Captain Jefferson’s 61year journey took him around the world and through many twists and turns. David was well known for his love of nature; he would make a garden everywhere he lived, even in the concrete jungle in the Bronx he found the only patch of soil and made a beautiful flower & vegetable garden annually. One of his proudest moments was when he took the lead in coordinating the “Boynton Avenue Block Party” where he brought feuding neighbors and their children together. All who knew him knew that he always took up for the underdog. He regularly would visit disabled veterans and would NEVER walk past a homeless person without giving them an encouraging word and “a little something for their pocket.” David was very athletically inclined. He loved to play football and basketball but was an amazingly skilled baseball player. David was also an artist, he had an incredible natural gift for the fine arts and LOVED fishing.. David was a proud member of the American Legion 509 of Westhampton, New Jersey where he enjoyed sharing stories of valor (and mischief) with that comradery only known to service men and women, who risked everything for their country.
David was a strong man. He was also such a profoundly decent, charming and brilliant rascal. David was known for working hard, loving hard and playing harder. A fighter for right and a devoted and valiant son, brother, and friend. Handsome and charismatic, he was both blessing and a walking heartache in love. If David ever loved you, he always loved you. David’s wit and wink got him into and out of his share of glorious adventures and shameless misadventures. Through it all, he was a joy to know and a devoted companion even through difficult times.
As an independent thinker, David had a strong personality and was known to speak his mind. He could be honest and frank to a fault - even down right rude in a hilarious sort of way. But he was true blue. Besides always proudly wearing his military dog tags around his neck, another tag he wore said “Master of Myself and Accountable ONLY to GOD” – and oh, how he meant this! Those who loved him experienced that mercurial mix of joy, devotion, heartbreak and utter frustration––often all at the same time. David had a special way of dealing with anyone who dared mess with his family, especially his sisters and nieces. If you ever made that mistake (and he found out about it), GOD be with you…for hell had no fury like the warrior-David roused in defense of the honor, safety and wellbeing of his precious sisters and nieces. He was dangerous to every careless cad. In every sense of the word he was our “big brother.” His chivalry was indeed a spiritual gift. As fierce as he could be; still, a lifelong friend was he to all. All who knew David, knew that he was a child of GOD - who else could love him so completely and unconditionally but GOD and his devout and devoted praying mother. She kept him before the LORD in every season of his life: in her womb, through adolescence, in service and battle and in every struggle in his life. As long as she lived, she kept a candle burning and a prayer of protection going for her David––she prayed a “Mother’s Prayer” for her soldier son. David always had a small but beautiful altar and worship space in the center of his living room. David truly trusted in his spiritual beliefs––always willing to fight and protect the vulnerable. He was also easy to forgive––even the day, or hour after a serious argument with a loved one. He applied his private and powerful spiritual principles in all areas of his life. He made some tough and painful choices: but, he had this indomitable integrity and code of honor by which he lived out what he believed that was endearing and redemptive. Everyone that truly knew him will miss him dearly.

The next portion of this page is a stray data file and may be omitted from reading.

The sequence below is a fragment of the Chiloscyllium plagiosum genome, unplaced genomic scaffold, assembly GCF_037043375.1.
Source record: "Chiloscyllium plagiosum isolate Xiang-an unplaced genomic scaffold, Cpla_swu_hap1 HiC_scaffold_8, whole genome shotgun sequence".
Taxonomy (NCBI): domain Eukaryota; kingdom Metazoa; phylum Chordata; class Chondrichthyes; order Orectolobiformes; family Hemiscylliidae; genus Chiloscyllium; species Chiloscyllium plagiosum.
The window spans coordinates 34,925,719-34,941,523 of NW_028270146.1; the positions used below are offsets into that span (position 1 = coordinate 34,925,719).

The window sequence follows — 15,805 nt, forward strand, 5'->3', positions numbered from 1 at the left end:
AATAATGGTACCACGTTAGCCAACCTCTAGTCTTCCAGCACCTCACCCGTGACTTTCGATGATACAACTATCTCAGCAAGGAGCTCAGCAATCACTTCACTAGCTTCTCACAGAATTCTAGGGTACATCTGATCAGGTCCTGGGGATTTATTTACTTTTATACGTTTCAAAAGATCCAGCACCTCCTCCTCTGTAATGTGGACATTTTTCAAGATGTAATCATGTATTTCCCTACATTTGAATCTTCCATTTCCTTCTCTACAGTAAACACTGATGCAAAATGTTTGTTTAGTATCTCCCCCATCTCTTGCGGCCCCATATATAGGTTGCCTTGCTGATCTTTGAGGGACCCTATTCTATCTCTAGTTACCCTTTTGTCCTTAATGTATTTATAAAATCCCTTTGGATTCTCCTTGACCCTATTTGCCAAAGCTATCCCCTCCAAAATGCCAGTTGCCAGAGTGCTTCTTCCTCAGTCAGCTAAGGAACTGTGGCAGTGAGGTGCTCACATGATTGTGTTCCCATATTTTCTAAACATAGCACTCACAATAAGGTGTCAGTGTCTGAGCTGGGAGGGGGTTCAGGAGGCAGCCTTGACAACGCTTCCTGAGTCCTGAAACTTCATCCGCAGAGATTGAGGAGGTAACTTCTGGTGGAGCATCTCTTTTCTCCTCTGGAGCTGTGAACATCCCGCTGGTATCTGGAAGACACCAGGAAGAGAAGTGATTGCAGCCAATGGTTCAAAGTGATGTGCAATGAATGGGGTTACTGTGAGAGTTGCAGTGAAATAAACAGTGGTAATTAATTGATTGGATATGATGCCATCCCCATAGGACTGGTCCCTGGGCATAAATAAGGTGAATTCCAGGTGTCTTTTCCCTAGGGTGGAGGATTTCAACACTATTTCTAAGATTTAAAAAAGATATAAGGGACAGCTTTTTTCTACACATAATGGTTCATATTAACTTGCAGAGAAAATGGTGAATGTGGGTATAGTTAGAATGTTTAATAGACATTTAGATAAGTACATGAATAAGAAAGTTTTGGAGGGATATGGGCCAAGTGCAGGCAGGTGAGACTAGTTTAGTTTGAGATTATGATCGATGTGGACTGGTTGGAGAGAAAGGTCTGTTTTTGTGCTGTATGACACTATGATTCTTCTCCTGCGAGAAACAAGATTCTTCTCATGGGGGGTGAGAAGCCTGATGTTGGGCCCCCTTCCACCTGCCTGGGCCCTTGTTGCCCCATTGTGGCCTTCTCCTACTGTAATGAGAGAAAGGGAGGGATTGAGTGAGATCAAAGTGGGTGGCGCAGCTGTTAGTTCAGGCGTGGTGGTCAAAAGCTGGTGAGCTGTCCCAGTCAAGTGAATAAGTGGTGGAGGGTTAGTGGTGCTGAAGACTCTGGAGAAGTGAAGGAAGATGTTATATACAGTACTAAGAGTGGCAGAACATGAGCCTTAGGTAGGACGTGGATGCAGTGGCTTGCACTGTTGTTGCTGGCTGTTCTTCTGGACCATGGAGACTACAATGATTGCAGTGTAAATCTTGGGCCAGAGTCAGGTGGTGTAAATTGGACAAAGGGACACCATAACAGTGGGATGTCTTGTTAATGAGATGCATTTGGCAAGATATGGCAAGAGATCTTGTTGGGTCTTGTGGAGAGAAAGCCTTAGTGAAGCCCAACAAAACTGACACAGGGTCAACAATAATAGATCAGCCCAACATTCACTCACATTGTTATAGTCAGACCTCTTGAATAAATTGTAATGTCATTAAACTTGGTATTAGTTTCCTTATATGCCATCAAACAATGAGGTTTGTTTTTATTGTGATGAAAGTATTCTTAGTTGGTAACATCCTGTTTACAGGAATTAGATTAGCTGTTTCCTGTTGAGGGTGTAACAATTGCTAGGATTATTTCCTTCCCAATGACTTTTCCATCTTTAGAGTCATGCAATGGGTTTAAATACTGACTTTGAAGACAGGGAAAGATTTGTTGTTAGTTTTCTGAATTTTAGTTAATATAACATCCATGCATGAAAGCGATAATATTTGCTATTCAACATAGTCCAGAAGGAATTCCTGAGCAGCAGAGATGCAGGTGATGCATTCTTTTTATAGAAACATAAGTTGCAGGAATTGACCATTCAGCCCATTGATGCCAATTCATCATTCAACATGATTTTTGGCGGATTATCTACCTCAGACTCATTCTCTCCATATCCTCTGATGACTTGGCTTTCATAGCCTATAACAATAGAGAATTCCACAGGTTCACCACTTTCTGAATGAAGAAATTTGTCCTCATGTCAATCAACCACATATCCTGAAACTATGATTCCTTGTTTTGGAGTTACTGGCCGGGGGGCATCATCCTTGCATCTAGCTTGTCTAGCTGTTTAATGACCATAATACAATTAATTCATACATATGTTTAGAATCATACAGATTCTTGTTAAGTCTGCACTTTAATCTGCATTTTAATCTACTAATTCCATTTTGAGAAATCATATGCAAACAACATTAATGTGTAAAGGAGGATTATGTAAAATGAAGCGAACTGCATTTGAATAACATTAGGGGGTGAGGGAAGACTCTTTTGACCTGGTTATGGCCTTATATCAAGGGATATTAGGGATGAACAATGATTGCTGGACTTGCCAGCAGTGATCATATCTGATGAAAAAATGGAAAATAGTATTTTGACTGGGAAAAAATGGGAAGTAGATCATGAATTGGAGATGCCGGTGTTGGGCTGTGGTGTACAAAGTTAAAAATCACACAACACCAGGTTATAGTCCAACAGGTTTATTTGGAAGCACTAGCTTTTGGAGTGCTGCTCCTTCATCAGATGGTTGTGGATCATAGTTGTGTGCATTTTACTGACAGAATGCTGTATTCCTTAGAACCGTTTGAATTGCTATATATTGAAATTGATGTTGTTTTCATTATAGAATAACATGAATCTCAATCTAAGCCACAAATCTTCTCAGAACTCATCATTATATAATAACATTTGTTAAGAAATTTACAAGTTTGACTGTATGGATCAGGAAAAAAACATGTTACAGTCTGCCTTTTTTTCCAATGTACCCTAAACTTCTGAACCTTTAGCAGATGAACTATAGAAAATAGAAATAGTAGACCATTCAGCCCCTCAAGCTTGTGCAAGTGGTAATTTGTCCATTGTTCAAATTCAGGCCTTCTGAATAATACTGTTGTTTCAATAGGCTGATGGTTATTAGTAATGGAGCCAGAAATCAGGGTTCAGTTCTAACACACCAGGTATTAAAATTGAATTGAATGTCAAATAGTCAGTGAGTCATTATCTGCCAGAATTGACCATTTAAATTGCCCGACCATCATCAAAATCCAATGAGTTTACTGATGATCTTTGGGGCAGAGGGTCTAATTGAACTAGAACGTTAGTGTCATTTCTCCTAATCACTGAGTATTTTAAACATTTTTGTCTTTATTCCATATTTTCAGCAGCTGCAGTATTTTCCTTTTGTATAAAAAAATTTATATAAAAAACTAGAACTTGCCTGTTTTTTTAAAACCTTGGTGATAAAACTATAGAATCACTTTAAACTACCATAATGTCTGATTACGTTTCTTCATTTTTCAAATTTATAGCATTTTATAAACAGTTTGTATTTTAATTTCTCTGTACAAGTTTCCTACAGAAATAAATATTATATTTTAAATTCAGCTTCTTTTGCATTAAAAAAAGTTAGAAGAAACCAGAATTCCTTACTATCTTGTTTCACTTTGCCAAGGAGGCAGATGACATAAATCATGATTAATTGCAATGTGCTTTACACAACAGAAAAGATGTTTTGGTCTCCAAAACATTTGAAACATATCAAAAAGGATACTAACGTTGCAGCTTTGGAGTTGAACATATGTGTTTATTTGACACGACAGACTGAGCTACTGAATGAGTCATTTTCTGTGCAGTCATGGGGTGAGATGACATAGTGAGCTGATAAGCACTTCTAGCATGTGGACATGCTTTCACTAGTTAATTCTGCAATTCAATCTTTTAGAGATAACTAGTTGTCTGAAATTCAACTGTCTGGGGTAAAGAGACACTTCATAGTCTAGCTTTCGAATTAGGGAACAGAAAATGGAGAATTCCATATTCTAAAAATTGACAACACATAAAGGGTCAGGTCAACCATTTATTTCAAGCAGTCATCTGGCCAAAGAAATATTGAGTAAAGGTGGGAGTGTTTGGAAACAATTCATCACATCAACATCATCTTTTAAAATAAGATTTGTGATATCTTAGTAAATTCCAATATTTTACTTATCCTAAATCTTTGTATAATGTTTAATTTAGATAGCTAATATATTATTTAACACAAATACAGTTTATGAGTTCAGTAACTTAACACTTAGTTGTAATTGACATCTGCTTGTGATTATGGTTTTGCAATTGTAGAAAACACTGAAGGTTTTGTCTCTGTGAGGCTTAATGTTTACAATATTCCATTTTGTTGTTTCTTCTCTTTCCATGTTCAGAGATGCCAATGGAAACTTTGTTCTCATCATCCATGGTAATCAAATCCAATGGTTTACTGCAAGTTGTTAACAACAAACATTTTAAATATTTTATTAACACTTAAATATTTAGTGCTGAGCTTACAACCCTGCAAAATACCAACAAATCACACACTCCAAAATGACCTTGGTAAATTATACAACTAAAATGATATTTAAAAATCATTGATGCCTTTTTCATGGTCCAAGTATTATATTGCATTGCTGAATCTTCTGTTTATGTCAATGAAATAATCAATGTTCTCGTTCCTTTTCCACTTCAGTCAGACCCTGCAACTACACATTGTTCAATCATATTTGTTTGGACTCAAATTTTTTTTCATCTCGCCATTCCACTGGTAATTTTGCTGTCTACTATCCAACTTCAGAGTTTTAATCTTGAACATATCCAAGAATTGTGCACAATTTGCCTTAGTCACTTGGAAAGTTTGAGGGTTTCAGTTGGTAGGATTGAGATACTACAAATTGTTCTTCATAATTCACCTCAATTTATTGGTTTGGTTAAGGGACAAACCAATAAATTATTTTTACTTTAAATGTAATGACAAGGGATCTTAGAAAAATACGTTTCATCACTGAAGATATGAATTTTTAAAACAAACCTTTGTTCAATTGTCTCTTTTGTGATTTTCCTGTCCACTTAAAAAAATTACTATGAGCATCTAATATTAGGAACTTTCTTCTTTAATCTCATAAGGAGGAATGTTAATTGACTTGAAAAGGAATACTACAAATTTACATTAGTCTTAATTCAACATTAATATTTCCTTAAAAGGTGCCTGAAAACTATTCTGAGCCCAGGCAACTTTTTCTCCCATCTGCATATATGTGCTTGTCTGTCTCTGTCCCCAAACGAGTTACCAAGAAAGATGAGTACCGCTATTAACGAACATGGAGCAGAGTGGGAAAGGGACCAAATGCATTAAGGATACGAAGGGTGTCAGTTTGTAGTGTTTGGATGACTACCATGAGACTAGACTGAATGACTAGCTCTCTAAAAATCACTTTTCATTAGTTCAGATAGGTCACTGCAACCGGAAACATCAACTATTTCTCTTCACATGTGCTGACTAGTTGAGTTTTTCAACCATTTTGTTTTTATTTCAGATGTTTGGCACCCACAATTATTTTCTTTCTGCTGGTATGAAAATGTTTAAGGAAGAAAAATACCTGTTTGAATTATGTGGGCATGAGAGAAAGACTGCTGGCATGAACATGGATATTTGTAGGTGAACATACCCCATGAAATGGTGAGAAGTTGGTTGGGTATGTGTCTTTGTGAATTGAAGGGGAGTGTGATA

After a long and courageous struggle with illnesses that were largely the consequence of his service to his nation, suddenly on the morning of Monday, November 4th 2019 our Lord and Savior called David to his heavenly home and rest, a soldier’s rest. He is predeceased by his devoted mother Carolyn J. Rollins Jefferson, and his beloved brother Todd E. Jefferson and he leaves to carry his rich legacy and cherish precious memories a devoted family and a life-long host of fierce and faithful friends. Left to mourn him are his son Johnathan Joseph Jefferson; his father Joseph T. Jefferson; his siblings Mark D. Jefferson, Lisa M. Jefferson-Singh (Ahmar), Michael C. Jefferson, Theresa J. Jefferson-Walls (Craig), Barbara D. Jefferson (Toby), Ann Marie Gabriel (George), Catherine J. Jefferson-McCoy; nieces and nephews: Anita M. Jefferson-Edmundson (Marcus), Manuel P. Mahan (Leticia), Alexis Walls-Miller (Julien), Taylor McCoy, G. Elijah Gabriel; his great niece and nephew: Briana Edmundson and Anthony Edmundson; his Aunt Barbara (Bea) Reese and family; his former wife and dear friend Josephine M. Jefferson, his precious fiancée and friend Elayne Stith; his best and lifelong friend Douglas “Fuzzy” Hughes and many, many loving friends and relatives.
Captain David Neil Jefferson
THANK YOU FOR YOUR SERVICE!
Mass of Christian Burial
755 White Horse Pike
Atco, New Jersey 08004
Fax: (856) 336-2098
Orlando G. Covington, Jr., Executive Director, N.J. Lic. No. 4377